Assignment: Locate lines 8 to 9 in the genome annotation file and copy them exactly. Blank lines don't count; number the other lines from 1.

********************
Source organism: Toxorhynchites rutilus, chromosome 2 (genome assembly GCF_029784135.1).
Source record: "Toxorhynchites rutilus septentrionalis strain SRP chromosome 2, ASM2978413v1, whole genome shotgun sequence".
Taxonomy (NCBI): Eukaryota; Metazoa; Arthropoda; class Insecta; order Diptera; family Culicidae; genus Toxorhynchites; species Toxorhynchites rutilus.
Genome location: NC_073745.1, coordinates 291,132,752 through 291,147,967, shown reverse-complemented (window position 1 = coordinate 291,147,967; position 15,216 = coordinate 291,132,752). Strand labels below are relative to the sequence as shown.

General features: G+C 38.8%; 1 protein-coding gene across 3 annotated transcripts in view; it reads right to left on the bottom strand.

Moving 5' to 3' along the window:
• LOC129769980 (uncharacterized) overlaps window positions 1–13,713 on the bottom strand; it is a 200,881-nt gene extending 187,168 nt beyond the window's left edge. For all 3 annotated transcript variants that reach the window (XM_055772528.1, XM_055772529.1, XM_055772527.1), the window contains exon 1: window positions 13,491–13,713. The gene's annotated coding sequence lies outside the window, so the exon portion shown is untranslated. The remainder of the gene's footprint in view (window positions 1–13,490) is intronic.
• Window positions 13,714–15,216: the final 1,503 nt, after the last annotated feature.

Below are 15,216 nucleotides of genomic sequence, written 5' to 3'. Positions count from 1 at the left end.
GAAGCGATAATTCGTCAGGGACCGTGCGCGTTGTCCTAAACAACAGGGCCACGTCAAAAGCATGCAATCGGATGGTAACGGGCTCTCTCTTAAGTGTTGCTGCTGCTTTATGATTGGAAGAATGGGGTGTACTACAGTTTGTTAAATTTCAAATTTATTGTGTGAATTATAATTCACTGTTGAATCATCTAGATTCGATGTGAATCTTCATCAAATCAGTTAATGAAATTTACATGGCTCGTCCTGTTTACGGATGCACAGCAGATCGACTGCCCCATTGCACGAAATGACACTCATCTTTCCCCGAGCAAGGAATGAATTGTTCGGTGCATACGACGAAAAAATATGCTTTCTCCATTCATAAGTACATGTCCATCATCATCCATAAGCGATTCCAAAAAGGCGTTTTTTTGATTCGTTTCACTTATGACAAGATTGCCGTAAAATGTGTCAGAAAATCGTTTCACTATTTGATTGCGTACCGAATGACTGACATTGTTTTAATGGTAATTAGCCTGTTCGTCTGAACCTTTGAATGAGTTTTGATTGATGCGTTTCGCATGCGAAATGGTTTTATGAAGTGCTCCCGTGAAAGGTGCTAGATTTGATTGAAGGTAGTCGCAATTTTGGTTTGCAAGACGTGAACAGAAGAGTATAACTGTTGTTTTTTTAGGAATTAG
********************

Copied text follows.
• Window positions 13,714–15,216: the final 1,503 nt, after the last annotated feature.

Below are 15,216 nucleotides of genomic sequence, written 5' to 3'. Positions count from 1 at the left end.